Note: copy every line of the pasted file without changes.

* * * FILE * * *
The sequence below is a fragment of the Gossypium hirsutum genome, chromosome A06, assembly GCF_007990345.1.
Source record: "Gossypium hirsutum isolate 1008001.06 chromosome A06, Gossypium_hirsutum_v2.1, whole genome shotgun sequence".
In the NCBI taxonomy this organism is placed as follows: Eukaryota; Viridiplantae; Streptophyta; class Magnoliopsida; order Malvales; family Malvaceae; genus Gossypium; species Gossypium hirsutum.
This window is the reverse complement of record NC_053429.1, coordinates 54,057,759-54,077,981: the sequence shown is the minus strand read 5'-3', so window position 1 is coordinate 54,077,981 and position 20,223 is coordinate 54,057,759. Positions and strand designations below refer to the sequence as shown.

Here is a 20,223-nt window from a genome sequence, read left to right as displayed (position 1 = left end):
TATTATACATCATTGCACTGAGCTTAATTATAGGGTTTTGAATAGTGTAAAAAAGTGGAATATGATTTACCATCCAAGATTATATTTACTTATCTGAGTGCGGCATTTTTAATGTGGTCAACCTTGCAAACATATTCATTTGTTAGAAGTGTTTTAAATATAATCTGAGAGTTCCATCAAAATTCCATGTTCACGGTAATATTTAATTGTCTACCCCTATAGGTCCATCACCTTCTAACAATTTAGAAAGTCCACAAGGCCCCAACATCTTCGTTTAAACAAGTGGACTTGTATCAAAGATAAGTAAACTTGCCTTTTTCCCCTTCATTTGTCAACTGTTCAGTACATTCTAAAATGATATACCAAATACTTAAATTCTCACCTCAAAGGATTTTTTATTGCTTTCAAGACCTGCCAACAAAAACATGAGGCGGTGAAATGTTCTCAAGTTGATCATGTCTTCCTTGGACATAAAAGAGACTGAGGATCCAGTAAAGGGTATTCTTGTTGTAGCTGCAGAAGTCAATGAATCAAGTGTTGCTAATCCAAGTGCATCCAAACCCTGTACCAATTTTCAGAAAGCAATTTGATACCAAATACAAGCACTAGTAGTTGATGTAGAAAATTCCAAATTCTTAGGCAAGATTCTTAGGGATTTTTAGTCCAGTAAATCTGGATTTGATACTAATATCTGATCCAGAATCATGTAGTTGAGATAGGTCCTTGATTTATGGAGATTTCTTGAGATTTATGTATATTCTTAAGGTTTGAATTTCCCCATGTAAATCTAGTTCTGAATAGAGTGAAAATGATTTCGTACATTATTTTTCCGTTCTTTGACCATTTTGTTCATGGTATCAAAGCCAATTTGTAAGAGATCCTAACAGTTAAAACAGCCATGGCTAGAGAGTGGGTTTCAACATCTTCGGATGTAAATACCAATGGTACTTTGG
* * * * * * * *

The sequence below is a fragment of the Gossypium hirsutum genome, chromosome A06, assembly GCF_007990345.1.
Source record: "Gossypium hirsutum isolate 1008001.06 chromosome A06, Gossypium_hirsutum_v2.1, whole genome shotgun sequence".
In the NCBI taxonomy this organism is placed as follows: Eukaryota; Viridiplantae; Streptophyta; class Magnoliopsida; order Malvales; family Malvaceae; genus Gossypium; species Gossypium hirsutum.
This window is the reverse complement of record NC_053429.1, coordinates 54,057,759-54,077,981: the sequence shown is the minus strand read 5'-3', so window position 1 is coordinate 54,077,981 and position 20,223 is coordinate 54,057,759. Positions and strand designations below refer to the sequence as shown.

Here is a 20,223-nt window from a genome sequence, read left to right as displayed (position 1 = left end):
TATTATACATCATTGCACTGAGCTTAATTATAGGGTTTTGAATAGTGTAAAAAAGTGGAATATGATTTACCATCCAAGATTATATTTACTTATCTGAGTGCGGCATTTTTAATGTGGTCAACCTTGCAAACATATTCATTTGTTAGAAGTGTTTTAAATATAATCTGAGAGTTCCATCAAAATTCCATGTTCACGGTAATATTTAATTGTCTACCCCTATAGGTCCATCACCTTCTAACAATTTAGAAAGTCCACAAGGCCCCAACATCTTCGTTTAAACAAGTGGACTTGTATCAAAGATAAGTAAACTTGCCTTTTTCCCCTTCATTTGTCAACTGTTCAGTACATTCTAAAATGATATACCAAATACTTAAATTCTCACCTCAAAGGATTTTTTATTGCTTTCAAGACCTGCCAACAAAAACATGAGGCGGTGAAATGTTCTCAAGTTGATCATGTCTTCCTTGGACATAAAAGAGACTGAGGATCCAGTAAAGGGTATTCTTGTTGTAGCTGCAGAAGTCAATGAATCAAGTGTTGCTAATCCAAGTGCATCCAAACCCTGTACCAATTTTCAGAAAGCAATTTGATACCAAATACAAGCACTAGTAGTTGATGTAGAAAATTCCAAATTCTTAGGCAAGATTCTTAGGGATTTTTAGTCCAGTAAATCTGGATTTGATACTAATATCTGATCCAGAATCATGTAGTTGAGATAGGTCCTTGATTTATGGAGATTTCTTGAGATTTATGTATATTCTTAAGGTTTGAATTTCCCCATGTAAATCTAGTTCTGAATAGAGTGAAAATGATTTCGTACATTATTTTTCCGTTCTTTGACCATTTTGTTCATGGTATCAAAGCCAATTTGTAAGAGATCCTAACAGTTAAAACAGCCATGGCTAGAGAGTGGGTTTCAACATCTTCGGATGTAAATACCAATGGTACTTTGG